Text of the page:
sparse_s = Series(
data=[1, nan, 10, nan, 7, nan, 4],
index=to_datetime([
'2020-02-01', '2020-02-02', '2020-02-03', '2020-02-04',
# note that we jump forward by 3 days here!
'2020-02-10', '2020-02-11', '2020-02-12'], format='%Y-%m-%d')
)
mosaic = [
['pad', 'linear'],
['cubic', 'time']
]
fig, axd = subplot_mosaic(
mosaic, figsize=(12, 4), sharex=True, sharey=True,
gridspec_kw={'right': .8, 'left': .1}
)
for method, ax in axd.items():
interpolated = sparse_s.interpolate(method=method)
ax.plot(interpolated.index, interpolated, label='interpolated')
ax.scatter(interpolated.index, interpolated)
ax.scatter(sparse_s.index, sparse_s, label='observed', color='tab:orange')
ax.set_title(method)
locator = AutoDateLocator()
ax.xaxis.set_major_locator(locator)
ax.xaxis.set_major_formatter(ConciseDateFormatter(locator))
gs = fig.axes[0].get_subplotspec().get_gridspec()
gs_wcenter = gs.left + ((gs.right - gs.left) / 2)
fig.suptitle('Pandas Interpolation Methods', x=gs_wcenter, weight=700)
ax.legend(loc='center left', bbox_to_anchor=(.82, .5), bbox_transform=fig.transFigure)
```

```
<matplotlib.legend.Legend at 0x7f1939e782e0>
```

As you can see, the cleanest interpolation is from the `'time'`

method. This is because none of the above methods are using the information contained in the index to perform the interpolation! We can actually cheat a little bit and downsample our data to a higher fidelity in order to make them appear to interpolate correctly.

Remember that `matplotlib`

is performing a linear interpolation under the hood to draw those lines. Let’s alleviate some of that control and rely more on pandas to perform a larger interpolation for us:

```
from matplotlib.pyplot import subplot_mosaic
from matplotlib.dates import ConciseDateFormatter, AutoDateLocator
from numpy import nan
from pandas import date_range
sparse_s = Series(
data=[1, nan, 10, nan, 7, nan, 4],
index=to_datetime([
'2020-02-01', '2020-02-02', '2020-02-03', '2020-02-04',
# note that we jump forward by 3 days here!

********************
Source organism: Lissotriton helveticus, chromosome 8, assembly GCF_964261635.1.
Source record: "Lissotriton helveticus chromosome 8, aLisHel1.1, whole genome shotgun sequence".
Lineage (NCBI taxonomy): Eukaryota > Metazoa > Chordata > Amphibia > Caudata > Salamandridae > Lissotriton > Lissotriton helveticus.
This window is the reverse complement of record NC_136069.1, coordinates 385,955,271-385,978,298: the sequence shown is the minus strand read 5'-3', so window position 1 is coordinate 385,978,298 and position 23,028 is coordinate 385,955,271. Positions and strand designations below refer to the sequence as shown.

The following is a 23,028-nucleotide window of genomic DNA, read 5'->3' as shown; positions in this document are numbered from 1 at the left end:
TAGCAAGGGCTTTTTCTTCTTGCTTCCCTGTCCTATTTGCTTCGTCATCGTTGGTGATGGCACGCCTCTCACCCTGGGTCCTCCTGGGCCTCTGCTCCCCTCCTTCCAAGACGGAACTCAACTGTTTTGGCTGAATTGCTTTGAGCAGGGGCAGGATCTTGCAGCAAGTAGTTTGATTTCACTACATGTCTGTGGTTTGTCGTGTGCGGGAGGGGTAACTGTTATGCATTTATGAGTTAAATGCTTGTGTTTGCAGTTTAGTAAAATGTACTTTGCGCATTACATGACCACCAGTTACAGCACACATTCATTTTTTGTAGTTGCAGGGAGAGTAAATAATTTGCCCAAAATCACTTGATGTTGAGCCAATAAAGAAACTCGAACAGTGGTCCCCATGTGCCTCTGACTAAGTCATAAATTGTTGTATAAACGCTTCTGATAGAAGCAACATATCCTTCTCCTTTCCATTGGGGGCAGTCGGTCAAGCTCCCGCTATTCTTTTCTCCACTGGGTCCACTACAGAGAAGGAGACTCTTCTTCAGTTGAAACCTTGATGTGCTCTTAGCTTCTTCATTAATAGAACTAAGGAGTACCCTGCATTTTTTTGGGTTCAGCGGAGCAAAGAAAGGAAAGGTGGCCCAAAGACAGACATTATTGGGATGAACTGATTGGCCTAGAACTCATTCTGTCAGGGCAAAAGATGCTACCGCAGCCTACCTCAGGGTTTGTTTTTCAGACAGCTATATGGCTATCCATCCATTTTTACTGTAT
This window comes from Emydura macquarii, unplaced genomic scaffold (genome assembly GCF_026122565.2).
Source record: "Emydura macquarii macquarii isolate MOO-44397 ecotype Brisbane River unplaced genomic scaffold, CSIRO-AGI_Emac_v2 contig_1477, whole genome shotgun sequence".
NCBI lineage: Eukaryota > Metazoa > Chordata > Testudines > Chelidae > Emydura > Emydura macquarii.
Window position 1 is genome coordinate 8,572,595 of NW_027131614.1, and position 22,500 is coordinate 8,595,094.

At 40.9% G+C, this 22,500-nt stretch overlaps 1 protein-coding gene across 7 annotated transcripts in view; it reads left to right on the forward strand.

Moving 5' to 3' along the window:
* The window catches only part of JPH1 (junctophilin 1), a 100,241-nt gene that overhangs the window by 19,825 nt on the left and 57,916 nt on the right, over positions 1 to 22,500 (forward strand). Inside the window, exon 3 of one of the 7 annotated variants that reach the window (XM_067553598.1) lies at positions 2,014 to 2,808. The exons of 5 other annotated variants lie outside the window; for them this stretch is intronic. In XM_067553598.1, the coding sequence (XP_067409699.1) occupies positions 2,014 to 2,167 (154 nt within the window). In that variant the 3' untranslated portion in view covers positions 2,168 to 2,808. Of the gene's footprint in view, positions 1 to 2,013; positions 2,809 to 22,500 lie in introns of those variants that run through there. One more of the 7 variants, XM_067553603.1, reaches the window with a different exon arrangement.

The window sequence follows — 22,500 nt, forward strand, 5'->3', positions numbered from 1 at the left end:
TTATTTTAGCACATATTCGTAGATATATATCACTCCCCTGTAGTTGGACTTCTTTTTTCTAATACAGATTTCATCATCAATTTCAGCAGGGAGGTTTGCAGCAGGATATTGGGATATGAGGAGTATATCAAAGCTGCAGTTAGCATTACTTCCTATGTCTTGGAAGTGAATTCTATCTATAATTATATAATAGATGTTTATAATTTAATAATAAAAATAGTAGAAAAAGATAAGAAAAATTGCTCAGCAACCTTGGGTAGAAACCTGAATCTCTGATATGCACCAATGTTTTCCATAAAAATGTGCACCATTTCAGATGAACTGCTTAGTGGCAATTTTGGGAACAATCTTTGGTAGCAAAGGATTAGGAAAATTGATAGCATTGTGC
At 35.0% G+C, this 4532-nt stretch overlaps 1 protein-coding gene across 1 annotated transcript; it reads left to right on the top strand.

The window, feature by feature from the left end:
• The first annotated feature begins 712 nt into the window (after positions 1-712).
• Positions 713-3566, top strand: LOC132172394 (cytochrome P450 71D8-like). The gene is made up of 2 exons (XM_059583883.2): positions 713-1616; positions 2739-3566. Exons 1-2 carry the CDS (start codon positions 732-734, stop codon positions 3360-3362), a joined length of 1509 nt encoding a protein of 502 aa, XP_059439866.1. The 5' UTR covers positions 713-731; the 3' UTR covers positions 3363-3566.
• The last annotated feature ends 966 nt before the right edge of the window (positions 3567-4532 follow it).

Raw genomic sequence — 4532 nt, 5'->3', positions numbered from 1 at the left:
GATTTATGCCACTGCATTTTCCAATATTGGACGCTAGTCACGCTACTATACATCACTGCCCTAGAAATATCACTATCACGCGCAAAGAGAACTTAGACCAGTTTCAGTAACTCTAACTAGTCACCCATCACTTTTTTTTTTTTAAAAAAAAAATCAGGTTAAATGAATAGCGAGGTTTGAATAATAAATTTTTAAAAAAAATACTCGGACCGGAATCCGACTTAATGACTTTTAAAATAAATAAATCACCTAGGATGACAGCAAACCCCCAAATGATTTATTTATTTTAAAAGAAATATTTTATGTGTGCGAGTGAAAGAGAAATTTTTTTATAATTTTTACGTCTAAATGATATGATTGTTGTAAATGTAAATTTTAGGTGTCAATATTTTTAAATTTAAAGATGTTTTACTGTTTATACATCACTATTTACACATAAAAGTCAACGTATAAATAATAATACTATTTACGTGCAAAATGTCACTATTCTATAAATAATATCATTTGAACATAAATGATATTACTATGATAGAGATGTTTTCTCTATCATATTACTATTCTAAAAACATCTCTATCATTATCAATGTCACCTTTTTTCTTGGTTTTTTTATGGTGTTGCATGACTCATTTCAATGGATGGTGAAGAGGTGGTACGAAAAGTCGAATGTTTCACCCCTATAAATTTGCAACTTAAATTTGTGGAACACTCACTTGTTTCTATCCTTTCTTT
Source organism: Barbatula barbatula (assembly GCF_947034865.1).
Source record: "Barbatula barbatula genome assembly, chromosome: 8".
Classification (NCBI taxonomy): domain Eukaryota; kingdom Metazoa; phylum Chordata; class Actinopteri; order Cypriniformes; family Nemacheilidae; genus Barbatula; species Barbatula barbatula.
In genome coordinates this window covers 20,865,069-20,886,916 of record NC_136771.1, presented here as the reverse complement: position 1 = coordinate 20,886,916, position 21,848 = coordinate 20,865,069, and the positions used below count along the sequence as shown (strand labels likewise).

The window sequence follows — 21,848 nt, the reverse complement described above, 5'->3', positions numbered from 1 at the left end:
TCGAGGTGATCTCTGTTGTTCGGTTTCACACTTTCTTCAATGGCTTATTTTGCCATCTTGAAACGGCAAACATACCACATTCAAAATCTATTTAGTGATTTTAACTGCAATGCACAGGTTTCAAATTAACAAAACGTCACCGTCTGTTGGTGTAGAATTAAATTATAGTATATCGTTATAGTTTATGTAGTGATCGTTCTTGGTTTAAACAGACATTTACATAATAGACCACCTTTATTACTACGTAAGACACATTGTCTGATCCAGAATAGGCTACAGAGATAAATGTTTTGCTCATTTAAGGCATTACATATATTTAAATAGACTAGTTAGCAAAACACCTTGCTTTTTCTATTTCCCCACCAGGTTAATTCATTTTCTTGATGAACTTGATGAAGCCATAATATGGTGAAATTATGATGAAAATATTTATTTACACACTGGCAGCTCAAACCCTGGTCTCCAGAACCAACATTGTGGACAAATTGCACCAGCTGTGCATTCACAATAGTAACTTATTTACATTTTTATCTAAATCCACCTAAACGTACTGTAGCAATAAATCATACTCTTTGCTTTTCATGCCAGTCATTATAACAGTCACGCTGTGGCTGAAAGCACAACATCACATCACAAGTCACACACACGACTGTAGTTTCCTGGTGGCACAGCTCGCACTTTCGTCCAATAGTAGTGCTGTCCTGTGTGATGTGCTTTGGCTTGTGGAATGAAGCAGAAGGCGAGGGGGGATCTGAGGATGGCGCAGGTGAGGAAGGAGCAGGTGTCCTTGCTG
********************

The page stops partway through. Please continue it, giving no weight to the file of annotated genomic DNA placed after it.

'2020-02-10', '2020-02-11', '2020-02-12'], format='%Y-%m-%d')
)
mosaic = [
['pad', 'linear'],
['cubic', 'time']
]
fig, axd = subplot_mosaic(
mosaic, figsize=(12, 4), sharex=True, sharey=True,
gridspec_kw={'right': .8, 'left': .1}
)
for method, ax in axd.items():
# Note that we resample down to the minute and then perform an interpolation
interpolated = sparse_s.resample('T').interpolate(method=method)
ax.plot(interpolated.index, interpolated, label='interpolated')
ax.scatter(sparse_s.index, sparse_s, label='observed', color='tab:orange')
ax.set_title(method)
locator = AutoDateLocator()
ax.xaxis.set_major_locator(locator)
ax.xaxis.set_major_formatter(ConciseDateFormatter(locator))
gs = fig.axes[0].get_subplotspec().get_gridspec()
gs_wcenter = gs.left + ((gs.right - gs.left) / 2)
fig.suptitle('Pandas Interpolation Methods', x=gs_wcenter, weight=700)
ax.legend(loc='center left', bbox_to_anchor=(.82, .5), bbox_transform=fig.transFigure)
```

```
<matplotlib.legend.Legend at 0x7f1939f927a0>
```

Now we’re seeing some cleaner interpolations! Our `'pad'`

method is simply a forward fill. The cubic draws a cubic spline through the data, and the linear and time interpolations are both linear- with the only difference being that the `'time'`

method uses information from the index, which is useful as it doesn’t require us to manually perform a large downsampling for it to work (which is why this method worked fine in the previous plot).

## Wrap Up#

That takes us to the end of today’s blog post and the final bit of introductory material for working with timeseries in pandas! Hopefully you enjoyed this brief series covering datetimes. I can’t wait to talk to you all again next week!